Samizdat by Eric Williams

Because of the watchfulness of the overseers, it is not easy—they watch closely, keen to catch and punish; each falling lash a sacrament: being an overseer is a calling rather than a deputation—but sometimes he'll break one of the stones, take an edge from a block, secreting the rubble in his rags, close to his skin. Once, a plinth broke free from its anchor, sliding down and over the ramp, crushing, killing and annihilating before it crashed to earth (its mother) breaking into thousands of raw-edged pieces. He had been put on cleanup while the overseers had beaten to death the shift manager, and he’d been able to save so many pieces, some as large as his fist.

He hides them under his own grass mat in a shallow trough, dug with his hands. The trough is the womb in which stones gestate, while above them, night after night, he dreams them into new shapes. Inevitably the trough fills, the stones under his mat tumescent as swollen fruit ready for the harvest. And once a month, when the slaves receive double rations of beer for the Dark of the Moon, he waits, trading some, spilling some, drinking only a little. Soon everything is silent, beer dark as night in the bellies of guards, slaves; everyone but him and then he slips away.

His mat is a basket; he shifts silt and dust, exposing his rocks, fragments with new purpose, fresh and bright in his mind; he takes them out, past the pickets, past the towers, the houses and the palace and the pyramids which grow older as he walks: first one unfinished, this year’s work, heaped to its halfway point, thirty feet aloft; then, last year's; that of the year before that; on and on through time.

If he kept on, he’d walk past a thousand years' silent monuments to times that have left them behind, but he turns aside and makes for the plain: dry, lonely, cracked; but most importantly, flat. He finds his place: that he left from the previous month. It's easy because, despite their lofty scale, they are as clear to him as words on a page, their contours guiding his feet in the dark as he hunts their loose ends. Finding it, he unloads his rocks and takes up his work.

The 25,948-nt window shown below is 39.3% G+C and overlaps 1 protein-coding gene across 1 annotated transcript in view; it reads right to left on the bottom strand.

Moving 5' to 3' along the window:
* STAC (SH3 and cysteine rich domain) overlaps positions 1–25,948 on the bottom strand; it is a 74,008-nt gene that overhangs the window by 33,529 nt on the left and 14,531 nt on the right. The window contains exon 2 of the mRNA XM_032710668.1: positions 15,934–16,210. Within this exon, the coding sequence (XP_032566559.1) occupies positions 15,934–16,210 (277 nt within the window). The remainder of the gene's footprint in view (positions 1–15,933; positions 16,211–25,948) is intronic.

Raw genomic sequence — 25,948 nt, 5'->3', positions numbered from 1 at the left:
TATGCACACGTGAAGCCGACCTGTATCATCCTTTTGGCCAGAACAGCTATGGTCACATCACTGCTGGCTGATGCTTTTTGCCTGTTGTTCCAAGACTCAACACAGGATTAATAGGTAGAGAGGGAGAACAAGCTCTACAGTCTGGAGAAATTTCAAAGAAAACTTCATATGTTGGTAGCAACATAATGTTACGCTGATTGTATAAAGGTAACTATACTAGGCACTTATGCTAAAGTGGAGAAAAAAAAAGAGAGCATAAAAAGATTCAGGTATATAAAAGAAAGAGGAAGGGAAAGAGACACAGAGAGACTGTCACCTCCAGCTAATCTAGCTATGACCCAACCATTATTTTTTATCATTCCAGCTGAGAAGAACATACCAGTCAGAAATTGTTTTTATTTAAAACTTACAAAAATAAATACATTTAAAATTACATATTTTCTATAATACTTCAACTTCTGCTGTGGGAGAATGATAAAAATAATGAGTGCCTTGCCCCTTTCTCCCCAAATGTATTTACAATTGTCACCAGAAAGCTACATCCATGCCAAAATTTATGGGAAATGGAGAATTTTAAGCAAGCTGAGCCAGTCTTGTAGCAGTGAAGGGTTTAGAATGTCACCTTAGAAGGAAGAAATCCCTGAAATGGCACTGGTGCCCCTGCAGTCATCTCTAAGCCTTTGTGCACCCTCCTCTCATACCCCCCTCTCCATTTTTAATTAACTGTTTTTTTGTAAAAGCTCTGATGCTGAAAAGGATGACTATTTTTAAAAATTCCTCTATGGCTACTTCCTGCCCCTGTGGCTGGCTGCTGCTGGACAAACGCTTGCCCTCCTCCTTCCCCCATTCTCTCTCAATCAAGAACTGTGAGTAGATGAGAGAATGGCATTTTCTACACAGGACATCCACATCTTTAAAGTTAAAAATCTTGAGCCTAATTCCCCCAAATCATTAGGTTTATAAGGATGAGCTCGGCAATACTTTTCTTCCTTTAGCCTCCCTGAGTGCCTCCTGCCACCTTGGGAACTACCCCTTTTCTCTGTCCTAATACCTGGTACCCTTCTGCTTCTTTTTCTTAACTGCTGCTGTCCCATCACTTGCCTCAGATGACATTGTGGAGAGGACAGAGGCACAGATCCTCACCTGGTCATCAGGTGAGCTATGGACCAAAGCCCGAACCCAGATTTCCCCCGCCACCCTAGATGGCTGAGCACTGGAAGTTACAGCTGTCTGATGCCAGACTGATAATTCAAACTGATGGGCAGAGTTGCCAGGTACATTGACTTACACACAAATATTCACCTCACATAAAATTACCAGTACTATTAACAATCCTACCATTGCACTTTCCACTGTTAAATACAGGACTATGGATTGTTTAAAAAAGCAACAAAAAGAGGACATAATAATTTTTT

Turning them in his hand, finding and caressing their faces, he fits them into place, one after another, a long line that (he knows) stretches on for miles. This one will be a bird, one he saw as the overseer beat him last winter for dropping a ladle in the dirt. The gods had sent the bird as a message, its great wings stretching between him and the sun to write in shadow a Holy Sign for him alone. The left wing is nearly finished, a mile and half long. He grows dizzy as he thinks of his future.

From the ground they cannot be seen, lines that curve and stretch only, bits and pieces of an whole he sees only in his mind. His first, a serpent, lies to the east. He has since made a turtle, a monkey, a great cat; a thing he knows only in his dreams and which cannot walk in this world; a fish, and frog; a vast spider, legs stretching to the rising stars of the Old Woman’s Belt that marks the turning of the seasons in high summer. He has drawn pictures for the stars to see.

Setting the last of his stones in place, he rises, his back creaking, his knees cracking. He will have to hurry back to the camp now. He raises his face to the stars.

Gods above and below, he prays silently, please let them build pyramids forever.

Eric Williams is the product of 3.7 billion years worth of life's struggle. This is widely considered to be one of the best arguments against the idea of 'progress' in evolution. His blasphemies, shouted to the audient void of twitter, can be enjoyed here: @geoliminal.